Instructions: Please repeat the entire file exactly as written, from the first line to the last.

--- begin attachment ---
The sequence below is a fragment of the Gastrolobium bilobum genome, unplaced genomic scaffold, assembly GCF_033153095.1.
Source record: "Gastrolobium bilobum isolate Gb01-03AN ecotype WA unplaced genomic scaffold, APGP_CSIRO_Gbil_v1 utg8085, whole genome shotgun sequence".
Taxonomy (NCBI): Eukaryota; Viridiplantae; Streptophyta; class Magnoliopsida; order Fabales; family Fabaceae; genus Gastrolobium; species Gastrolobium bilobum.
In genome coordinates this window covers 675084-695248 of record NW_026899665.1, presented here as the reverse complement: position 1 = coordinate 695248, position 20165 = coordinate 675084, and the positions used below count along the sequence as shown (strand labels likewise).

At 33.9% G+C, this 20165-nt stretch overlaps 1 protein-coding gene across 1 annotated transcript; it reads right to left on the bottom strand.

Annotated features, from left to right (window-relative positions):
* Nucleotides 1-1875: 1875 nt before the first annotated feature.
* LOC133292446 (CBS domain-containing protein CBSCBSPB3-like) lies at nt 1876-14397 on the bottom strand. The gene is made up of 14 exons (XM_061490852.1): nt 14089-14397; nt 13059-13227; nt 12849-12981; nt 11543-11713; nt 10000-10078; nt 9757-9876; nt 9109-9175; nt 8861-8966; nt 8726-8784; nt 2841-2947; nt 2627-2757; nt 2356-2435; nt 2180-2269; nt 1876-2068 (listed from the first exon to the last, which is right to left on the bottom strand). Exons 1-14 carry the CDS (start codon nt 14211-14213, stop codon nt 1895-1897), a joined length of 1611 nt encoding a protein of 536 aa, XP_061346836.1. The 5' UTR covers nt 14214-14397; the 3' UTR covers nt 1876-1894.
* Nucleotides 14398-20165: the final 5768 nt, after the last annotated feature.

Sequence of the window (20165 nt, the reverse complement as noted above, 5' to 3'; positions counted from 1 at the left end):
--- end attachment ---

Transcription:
The sequence below is a fragment of the Gastrolobium bilobum genome, unplaced genomic scaffold, assembly GCF_033153095.1.
Source record: "Gastrolobium bilobum isolate Gb01-03AN ecotype WA unplaced genomic scaffold, APGP_CSIRO_Gbil_v1 utg8085, whole genome shotgun sequence".
Taxonomy (NCBI): Eukaryota; Viridiplantae; Streptophyta; class Magnoliopsida; order Fabales; family Fabaceae; genus Gastrolobium; species Gastrolobium bilobum.
In genome coordinates this window covers 675084-695248 of record NW_026899665.1, presented here as the reverse complement: position 1 = coordinate 695248, position 20165 = coordinate 675084, and the positions used below count along the sequence as shown (strand labels likewise).

At 33.9% G+C, this 20165-nt stretch overlaps 1 protein-coding gene across 1 annotated transcript; it reads right to left on the bottom strand.

Annotated features, from left to right (window-relative positions):
* Nucleotides 1-1875: 1875 nt before the first annotated feature.
* LOC133292446 (CBS domain-containing protein CBSCBSPB3-like) lies at nt 1876-14397 on the bottom strand. The gene is made up of 14 exons (XM_061490852.1): nt 14089-14397; nt 13059-13227; nt 12849-12981; nt 11543-11713; nt 10000-10078; nt 9757-9876; nt 9109-9175; nt 8861-8966; nt 8726-8784; nt 2841-2947; nt 2627-2757; nt 2356-2435; nt 2180-2269; nt 1876-2068 (listed from the first exon to the last, which is right to left on the bottom strand). Exons 1-14 carry the CDS (start codon nt 14211-14213, stop codon nt 1895-1897), a joined length of 1611 nt encoding a protein of 536 aa, XP_061346836.1. The 5' UTR covers nt 14214-14397; the 3' UTR covers nt 1876-1894.
* Nucleotides 14398-20165: the final 5768 nt, after the last annotated feature.

Sequence of the window (20165 nt, the reverse complement as noted above, 5' to 3'; positions counted from 1 at the left end):